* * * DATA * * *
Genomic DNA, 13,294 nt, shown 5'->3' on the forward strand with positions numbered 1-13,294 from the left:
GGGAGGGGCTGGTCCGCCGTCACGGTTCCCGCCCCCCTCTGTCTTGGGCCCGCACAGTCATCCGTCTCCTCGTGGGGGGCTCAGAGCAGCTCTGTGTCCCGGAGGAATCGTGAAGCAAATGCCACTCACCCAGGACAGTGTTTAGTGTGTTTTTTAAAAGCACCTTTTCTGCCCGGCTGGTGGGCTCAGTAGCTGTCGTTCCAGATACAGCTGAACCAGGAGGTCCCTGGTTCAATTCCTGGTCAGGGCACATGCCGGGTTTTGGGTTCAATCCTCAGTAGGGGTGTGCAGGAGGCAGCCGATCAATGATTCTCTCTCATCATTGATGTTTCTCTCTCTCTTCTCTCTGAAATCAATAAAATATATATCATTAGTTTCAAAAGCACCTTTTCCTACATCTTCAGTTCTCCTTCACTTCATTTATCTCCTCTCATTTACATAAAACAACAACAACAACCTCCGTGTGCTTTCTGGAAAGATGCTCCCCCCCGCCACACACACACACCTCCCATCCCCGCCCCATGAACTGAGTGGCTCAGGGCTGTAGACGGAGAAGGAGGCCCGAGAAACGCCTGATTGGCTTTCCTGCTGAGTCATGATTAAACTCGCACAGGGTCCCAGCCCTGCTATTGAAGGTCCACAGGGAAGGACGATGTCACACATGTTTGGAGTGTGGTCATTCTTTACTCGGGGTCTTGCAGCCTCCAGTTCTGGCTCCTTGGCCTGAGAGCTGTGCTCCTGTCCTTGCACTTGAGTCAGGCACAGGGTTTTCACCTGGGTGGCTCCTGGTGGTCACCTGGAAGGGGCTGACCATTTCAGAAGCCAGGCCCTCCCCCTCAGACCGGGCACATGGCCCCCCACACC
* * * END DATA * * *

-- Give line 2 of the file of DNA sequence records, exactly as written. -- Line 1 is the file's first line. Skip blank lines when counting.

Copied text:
GGGAGGGGCTGGTCCGCCGTCACGGTTCCCGCCCCCCTCTGTCTTGGGCCCGCACAGTCATCCGTCTCCTCGTGGGGGGCTCAGAGCAGCTCTGTGTCCCGGAGGAATCGTGAAGCAAATGCCACTCACCCAGGACAGTGTTTAGTGTGTTTTTTAAAAGCACCTTTTCTGCCCGGCTGGTGGGCTCAGTAGCTGTCGTTCCAGATACAGCTGAACCAGGAGGTCCCTGGTTCAATTCCTGGTCAGGGCACATGCCGGGTTTTGGGTTCAATCCTCAGTAGGGGTGTGCAGGAGGCAGCCGATCAATGATTCTCTCTCATCATTGATGTTTCTCTCTCTCTTCTCTCTGAAATCAATAAAATATATATCATTAGTTTCAAAAGCACCTTTTCCTACATCTTCAGTTCTCCTTCACTTCATTTATCTCCTCTCATTTACATAAAACAACAACAACAACCTCCGTGTGCTTTCTGGAAAGATGCTCCCCCCCGCCACACACACACACCTCCCATCCCCGCCCCATGAACTGAGTGGCTCAGGGCTGTAGACGGAGAAGGAGGCCCGAGAAACGCCTGATTGGCTTTCCTGCTGAGTCATGATTAAACTCGCACAGGGTCCCAGCCCTGCTATTGAAGGTCCACAGGGAAGGACGATGTCACACATGTTTGGAGTGTGGTCATTCTTTACTCGGGGTCTTGCAGCCTCCAGTTCTGGCTCCTTGGCCTGAGAGCTGTGCTCCTGTCCTTGCACTTGAGTCAGGCACAGGGTTTTCACCTGGGTGGCTCCTGGTGGTCACCTGGAAGGGGCTGACCATTTCAGAAGCCAGGCCCTCCCCCTCAGACCGGGCACATGGCCCCCCACACC